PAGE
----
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Back At You!

Hello everyone! It has been a hectic four plus months and I’ve missed you! Yes, I’m still alive, still taking pictures, and still heading into the wilderness. The biggest change is I’ve gone back to school working toward a second Master’s degree. OK, this is a lot of work, and since I’m retired I sometimes ask: WHY? Well, because I’m a life-long learner and can’t help myself.

So in my crazy, busy, demanding new school life, I “escaped” one morning to visit a place I love close by. We have walked here before, Missouri River Headwaters State Park. This day I arrived before sunrise to soak in the pre-dawn beauty, the glorious sun coming over the mountains, and the autumn landscape.

Come on along . . .

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SNAP*Shots: The Marvelous Monument Plant

What are those tall stalks growing in the meadows? Do you see them? Let’s explore.

This four- foot stalk is covered with small flowers, and the flowers are green with purple dots. They look more like they belong in subtropic areas of the world, not the meadows of Yellowstone. So unusual and so beautiful.

This is a Green Gentian (Frasera speciosa), also called the Monument Plant, and is monocarpic. No, I didn’t know what that was either, but it thoroughly explains this unique plant. Green gentian can live to be 80 years old, but each year of its life all you see are the pretty basal leaves growing a few feet tall and reaching to the sky until . . .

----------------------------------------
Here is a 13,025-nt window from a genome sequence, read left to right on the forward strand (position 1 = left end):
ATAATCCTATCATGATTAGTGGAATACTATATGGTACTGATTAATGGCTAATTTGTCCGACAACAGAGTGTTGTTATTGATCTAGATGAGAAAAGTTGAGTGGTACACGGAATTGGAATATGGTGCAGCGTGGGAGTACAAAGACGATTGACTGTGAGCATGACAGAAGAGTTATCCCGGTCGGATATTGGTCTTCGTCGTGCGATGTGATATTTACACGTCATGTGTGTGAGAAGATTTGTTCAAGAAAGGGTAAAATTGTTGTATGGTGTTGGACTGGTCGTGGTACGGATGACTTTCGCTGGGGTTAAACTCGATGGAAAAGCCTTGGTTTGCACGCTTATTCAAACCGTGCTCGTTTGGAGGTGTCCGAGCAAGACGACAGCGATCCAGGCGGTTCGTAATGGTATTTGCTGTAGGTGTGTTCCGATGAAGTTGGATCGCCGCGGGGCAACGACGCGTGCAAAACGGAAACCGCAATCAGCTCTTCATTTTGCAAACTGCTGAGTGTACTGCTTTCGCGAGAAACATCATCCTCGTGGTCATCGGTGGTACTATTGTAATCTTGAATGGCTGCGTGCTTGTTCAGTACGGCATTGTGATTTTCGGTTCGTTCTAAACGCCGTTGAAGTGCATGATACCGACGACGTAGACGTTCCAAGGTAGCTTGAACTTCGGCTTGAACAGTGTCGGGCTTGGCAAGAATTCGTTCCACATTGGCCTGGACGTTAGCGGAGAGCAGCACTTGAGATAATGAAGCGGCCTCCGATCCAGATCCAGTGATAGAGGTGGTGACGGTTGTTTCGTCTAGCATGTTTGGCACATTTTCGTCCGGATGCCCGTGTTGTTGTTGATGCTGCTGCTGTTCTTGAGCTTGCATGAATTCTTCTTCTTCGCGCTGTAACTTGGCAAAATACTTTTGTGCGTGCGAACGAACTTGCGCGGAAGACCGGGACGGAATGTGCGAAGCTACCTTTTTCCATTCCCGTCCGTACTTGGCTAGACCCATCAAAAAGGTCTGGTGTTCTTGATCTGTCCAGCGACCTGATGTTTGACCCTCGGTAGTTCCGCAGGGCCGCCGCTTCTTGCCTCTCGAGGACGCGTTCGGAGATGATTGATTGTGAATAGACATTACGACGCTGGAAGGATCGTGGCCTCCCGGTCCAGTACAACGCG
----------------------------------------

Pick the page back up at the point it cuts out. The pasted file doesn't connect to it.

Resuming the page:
. . . the last year of its life when it produces a stalk from 4 to 7 feet tall covered with beautiful small  flowers. The flowers range from pale green to white with purple or blue dots, but I’ve only ever seen the flowers in shades of green. This is the  “monument” phase. Each flower produces up to 60 seeds ensuring the next generation. The plant then dies leaving the dead stalk which may stand a few years, as you can see above.

So “monocarpic” means growing many years without flowering, then flowering and dying after its seeds are developed. We may see many stalks across a meadow or only a few, but the stalks tell us that this is the last hoorah of this amazing monument plant.

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Nature Walk in Kodachrome

Today we are taking a short nature walk that highlights Utah’s beautiful sandstone formations and life in the high semi-desert ecosystem. We are visiting Kodachrome Basin State Park about 20 miles southeast of Bryce Canyon National Park. I’m already in awe of the fantastic, similar yet different, landscape of Kodachrome. Let’s take our time and really enjoy!

Let’s explore more . . .

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Zion’s Northwest Treasure: Kolob Canyons